The past few weeks saw a number of articles and papers come out on the issue of elective orthopedic surgery. When you are being told you “need” surgery for anything that is not life or limb threatening, there’s almost always time to dive in, learn more, seek another opinion or two, and talk to your family and loved ones to explore your options.
This past week saw articles relating to the fact that:
- Many patients with joint replacements do not experience tremendous improvements in their quality of life IF they have multiple joints affected by osteo or rheumatoid arthritis. The results of the surgery on the limb operated on might be great, but the overall improvement was less dramatic because of the disability brought on by the other joints which remain affected.
- During the American Academy of Orthopedic Surgery meeting a scientific paper was released in the New England Journal of Medicine that the results of Physical Therapy for the treatment of meniscus tears AND osteoarthritis (present in the same knee) was similar to the results obtained with surgery.
- A scientific paper presented by the shoulder surgeons at the Hospital for Joint Disease showed that the number of patients being told they “need” surgery for rotator cuff tears rose over a 10 year period. The authors postulated that this was due to the fact that a new billing code (CPT code) was released which enabled docs to bill your insurer for the procedure.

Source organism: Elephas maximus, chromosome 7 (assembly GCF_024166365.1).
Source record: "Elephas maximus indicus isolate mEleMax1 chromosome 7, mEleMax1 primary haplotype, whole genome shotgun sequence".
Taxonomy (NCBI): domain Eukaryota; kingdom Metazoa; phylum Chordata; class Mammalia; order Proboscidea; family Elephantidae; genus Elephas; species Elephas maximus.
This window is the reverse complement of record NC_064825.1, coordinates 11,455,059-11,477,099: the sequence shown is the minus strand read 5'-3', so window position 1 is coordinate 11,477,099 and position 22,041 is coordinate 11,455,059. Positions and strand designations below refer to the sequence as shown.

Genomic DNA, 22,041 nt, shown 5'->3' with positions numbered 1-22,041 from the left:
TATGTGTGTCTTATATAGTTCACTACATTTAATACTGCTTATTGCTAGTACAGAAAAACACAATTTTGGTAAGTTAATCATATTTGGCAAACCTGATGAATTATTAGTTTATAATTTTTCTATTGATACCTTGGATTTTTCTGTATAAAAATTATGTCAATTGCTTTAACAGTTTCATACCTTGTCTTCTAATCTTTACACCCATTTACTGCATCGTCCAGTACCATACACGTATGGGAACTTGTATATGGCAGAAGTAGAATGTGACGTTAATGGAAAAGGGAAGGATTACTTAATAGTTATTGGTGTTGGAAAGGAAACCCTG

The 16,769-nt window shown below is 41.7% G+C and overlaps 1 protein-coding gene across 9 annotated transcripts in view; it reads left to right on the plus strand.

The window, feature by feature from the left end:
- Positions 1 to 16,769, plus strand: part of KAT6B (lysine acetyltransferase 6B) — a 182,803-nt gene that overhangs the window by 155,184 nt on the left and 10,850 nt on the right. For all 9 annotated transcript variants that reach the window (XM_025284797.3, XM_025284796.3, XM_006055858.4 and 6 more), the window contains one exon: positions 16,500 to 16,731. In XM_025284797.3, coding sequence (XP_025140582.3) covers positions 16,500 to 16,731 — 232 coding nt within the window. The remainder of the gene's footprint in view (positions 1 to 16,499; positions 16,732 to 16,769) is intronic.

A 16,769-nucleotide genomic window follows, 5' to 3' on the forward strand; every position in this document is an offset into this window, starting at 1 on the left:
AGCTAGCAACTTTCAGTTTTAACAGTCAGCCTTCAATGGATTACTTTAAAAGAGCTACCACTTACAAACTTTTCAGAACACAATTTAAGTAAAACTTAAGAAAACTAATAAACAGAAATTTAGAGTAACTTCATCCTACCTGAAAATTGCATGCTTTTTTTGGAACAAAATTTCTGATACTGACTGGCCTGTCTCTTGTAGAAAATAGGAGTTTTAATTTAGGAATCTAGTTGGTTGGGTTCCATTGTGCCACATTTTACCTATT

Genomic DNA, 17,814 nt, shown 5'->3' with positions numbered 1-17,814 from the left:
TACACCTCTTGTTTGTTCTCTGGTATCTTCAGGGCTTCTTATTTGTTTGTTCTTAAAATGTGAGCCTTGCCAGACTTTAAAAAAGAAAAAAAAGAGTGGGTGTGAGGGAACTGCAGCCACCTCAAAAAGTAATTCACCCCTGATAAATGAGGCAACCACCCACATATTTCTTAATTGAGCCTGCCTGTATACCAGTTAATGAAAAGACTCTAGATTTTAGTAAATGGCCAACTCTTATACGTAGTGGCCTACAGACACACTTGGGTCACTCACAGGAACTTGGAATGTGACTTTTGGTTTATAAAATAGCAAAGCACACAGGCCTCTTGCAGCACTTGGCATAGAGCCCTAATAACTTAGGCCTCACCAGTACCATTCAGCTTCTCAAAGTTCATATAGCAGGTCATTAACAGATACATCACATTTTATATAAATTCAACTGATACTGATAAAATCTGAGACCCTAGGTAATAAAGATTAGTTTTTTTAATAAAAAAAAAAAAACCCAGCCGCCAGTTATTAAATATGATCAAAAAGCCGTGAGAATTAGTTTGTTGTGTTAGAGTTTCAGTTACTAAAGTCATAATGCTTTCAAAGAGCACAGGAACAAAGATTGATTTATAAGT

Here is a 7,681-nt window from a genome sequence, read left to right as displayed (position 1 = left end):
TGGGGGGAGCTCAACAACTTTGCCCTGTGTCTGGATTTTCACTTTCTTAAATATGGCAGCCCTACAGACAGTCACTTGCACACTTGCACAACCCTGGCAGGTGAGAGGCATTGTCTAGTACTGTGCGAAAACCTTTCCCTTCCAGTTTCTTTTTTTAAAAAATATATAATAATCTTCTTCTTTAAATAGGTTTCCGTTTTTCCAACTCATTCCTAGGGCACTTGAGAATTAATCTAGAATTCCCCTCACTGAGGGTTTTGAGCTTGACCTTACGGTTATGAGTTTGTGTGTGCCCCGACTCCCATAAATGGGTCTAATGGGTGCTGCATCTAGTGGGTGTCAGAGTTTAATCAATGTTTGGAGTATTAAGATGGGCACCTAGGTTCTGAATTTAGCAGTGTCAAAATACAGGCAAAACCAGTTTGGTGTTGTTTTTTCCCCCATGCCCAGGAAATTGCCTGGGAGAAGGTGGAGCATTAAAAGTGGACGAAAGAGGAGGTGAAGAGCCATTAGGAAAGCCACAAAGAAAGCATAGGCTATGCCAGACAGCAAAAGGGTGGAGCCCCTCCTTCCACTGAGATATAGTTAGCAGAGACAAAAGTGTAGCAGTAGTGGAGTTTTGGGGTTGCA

- A number of papers have come out recently showing that many small, degenerative rotator cuff tears do NOT become larger with time and can usually be treated successfully with physical therapy, observation and/or injections.
Bottom line…. For those of you who have been told that you “need”, “must have”, or “should have” surgery for a meniscus tear in the presence of arthritis, a small degenerative rotator cuff tear, or even a joint replacement when many of your joints are affected — be sure to question your surgeon about the latest literature. Don’t be afraid to speak up… many of us welcome the discussion.
That’s what we’re here for — to educate you!
Disclaimer: this information is for your education and should not be considered medical advice regarding diagnosis or treatment recommendations. Some links on this page may be affiliate links. Read the full disclaimer.